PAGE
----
UBS Group shares slid 9.4% after the bank reported a small increase in second-quarter earnings, but the results missed analysts' expectations.

North America

US stock indexes ended lower as a mixed set of earnings reports traced an unsteady path forward for markets ahead of a critical Federal Reserve meeting this week.

Stocks opened in the red, with losses building as the day progressed. The S&P 500 closed Tuesday lower by 1.2%. The tech-focused Nasdaq Composite declined 1.9%, and the Dow Jones Industrial Average shed 0.7%.

The major indexes are holding on to modest July gains, but persistent inflation and signs of a slowing economy are giving investors no leave to relax. This week, the busiest of the second-quarter earnings season, also brings a Fed policy meeting at which US central bankers are expected on Wednesday to raise interest rates by 0.75 percentage point in their effort to tame rising prices.

As higher borrowing costs begin to cool economic output, investors are focused on how well household finances and corporate profits are holding up.

"We've been so spoiled over the last couple years by how every single earnings report was meeting or exceeding expectations," said Wayne Wicker, chief investment officer at MissionSquare Retirement. "Certainly as we've gotten into 2022, that has not been the case."

Shares of Walmart fell by $10.04, or 7.6%, to $121.98 after the country's largest retailer warned that higher prices for food and fuel were causing consumers to pull back. Target shares were dragged down, too, dropping $5.68, or 3.6%, to $151.81. General Motors shares gave up $1.18, or 3.4%, ending at $33.34 after the car maker's second-quarter profit fell short of estimates.

Other earnings reports revealed bright spots. General Electric shares added $3.15, or 4.6%, to $71.51 after the company reported better-than-expected results. Consumer-product manufacturer 3M jumped $6.63, or 4.9%, to $140.75 after it said it would spin off its healthcare business to create two public companies.

Traders on Wednesday will parse figures from Bristol-Myers Squibb and Kraft Heinz, expected in the premarket hours. They'll also react to major reports that landed after Tuesday's closing bell: Microsoft's sales and earnings were below what analysts had forecast, and Alphabet reported its slowest quarterly sales growth in two years.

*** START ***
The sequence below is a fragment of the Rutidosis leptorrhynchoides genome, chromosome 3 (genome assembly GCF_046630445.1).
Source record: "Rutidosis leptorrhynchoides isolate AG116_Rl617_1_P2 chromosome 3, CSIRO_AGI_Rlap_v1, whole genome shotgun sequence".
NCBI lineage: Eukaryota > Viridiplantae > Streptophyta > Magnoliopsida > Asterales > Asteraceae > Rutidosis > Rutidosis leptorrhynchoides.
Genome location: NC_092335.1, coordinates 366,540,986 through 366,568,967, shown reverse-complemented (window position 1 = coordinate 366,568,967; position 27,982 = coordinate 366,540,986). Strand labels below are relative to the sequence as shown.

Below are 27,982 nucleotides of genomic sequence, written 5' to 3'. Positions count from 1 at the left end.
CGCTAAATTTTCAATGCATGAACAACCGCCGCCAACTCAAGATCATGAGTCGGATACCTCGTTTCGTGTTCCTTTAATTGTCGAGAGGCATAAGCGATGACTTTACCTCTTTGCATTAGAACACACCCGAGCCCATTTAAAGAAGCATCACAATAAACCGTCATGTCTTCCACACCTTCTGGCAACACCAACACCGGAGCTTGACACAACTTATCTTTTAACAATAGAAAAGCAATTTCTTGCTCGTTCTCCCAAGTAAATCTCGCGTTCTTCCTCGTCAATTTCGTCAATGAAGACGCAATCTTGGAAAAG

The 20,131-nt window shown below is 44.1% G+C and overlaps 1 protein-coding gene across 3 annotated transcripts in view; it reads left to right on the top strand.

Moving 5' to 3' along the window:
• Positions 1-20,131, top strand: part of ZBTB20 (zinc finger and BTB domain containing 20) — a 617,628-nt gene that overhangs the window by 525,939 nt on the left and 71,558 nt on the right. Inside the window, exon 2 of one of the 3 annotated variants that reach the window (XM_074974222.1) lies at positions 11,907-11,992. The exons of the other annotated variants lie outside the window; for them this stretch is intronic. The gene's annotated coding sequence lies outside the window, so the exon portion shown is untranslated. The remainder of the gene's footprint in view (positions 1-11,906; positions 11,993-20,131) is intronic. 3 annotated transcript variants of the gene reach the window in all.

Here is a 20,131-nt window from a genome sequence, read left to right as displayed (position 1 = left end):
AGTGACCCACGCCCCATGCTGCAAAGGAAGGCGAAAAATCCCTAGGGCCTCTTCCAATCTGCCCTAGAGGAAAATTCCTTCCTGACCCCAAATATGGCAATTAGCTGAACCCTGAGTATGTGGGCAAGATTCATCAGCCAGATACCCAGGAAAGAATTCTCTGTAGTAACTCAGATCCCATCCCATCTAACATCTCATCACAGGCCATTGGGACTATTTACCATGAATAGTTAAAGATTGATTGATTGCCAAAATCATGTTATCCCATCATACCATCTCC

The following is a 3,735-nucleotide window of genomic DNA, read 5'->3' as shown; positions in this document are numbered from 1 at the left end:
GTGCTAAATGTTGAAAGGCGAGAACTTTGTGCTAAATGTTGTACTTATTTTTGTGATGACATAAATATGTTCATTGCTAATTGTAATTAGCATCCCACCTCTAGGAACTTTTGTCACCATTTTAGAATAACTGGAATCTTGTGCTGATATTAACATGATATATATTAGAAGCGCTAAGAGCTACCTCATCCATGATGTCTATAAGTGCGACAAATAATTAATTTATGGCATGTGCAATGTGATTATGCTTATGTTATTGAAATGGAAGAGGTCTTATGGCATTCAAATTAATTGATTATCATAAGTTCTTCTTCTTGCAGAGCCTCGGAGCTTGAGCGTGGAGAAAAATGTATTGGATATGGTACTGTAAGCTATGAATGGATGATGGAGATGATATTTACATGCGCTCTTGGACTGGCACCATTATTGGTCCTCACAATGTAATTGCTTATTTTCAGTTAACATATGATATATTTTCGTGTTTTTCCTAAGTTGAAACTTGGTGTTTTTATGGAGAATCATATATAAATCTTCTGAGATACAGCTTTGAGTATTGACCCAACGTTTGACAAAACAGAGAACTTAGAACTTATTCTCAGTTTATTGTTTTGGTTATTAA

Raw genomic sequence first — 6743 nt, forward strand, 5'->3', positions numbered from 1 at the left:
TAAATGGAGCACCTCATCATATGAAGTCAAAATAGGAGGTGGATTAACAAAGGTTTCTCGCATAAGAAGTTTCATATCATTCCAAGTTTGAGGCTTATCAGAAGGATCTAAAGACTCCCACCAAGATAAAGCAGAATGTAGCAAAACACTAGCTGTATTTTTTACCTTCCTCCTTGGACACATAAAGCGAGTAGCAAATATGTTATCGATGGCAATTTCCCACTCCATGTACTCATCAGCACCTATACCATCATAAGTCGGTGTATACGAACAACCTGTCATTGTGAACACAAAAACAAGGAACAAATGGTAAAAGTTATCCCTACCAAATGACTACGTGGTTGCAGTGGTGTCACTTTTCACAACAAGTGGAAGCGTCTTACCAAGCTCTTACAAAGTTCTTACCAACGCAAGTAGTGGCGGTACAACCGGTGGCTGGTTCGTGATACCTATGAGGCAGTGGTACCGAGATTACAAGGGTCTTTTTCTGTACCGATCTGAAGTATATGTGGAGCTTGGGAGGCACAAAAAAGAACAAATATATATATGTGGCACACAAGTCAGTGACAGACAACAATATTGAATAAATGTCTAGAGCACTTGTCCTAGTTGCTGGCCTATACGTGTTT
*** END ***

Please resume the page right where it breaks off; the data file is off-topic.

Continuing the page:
Wall Street is hungry for clues about how well different corners of industry are withstanding inflation, rising interest rates and many consumers' souring view of the economy. Some investors are worried that the fast tightening of financial conditions will compound economic pressure brought on by Covid-19, supply-chain disruptions and the Ukraine war to tip the US economy into recession.

"You could see a long period of slower growth," said Georgina Taylor, a multiasset fund manager at Invesco. "There's a lot of what's going on right now that can't be modeled."

That challenges stock investors to project how corporate valuations will float or sink with the economic tide. A slowing economy could even boost equity prices if it leads the Fed to pare back its anti-inflation fight, said Kristy Akullian, senior strategist at iShares Investment Strategy.

"I do think a Fed pause would probably be the signal that a lot of market participants are looking for that it's safe to get back into the equity markets," she said.

For now, anxiety continued to spill into the bond market, where Tuesday trading pushed the yield on the 10-year Treasury note down to 2.786% from 2.819% Monday. The benchmark government bond has rallied over the past month as investors seek a safe harbor and revise down their bets on how high the Fed will raise interest rates before changing course. Bond yields fall when bond prices rise.

Debt investors are trying to forecast how the central bank will balance its twin jobs: getting inflation under control while avoiding a deep contraction that could damage the still-strong labor market. Falling yields indicate that many traders foresee the Fed pivoting to easier money to cushion a slowing economy. But they may be underestimating just how stubborn inflation has become, said Thanos Bardas, global co-head of investment-grade debt at Neuberger Berman.

"I'm very skeptical the Fed will be able to cut rates as soon as the market believes," Mr. Bardas said.

is a reporter and data journalist with Morningstar. Tweet him @lewjackk or get in touch via email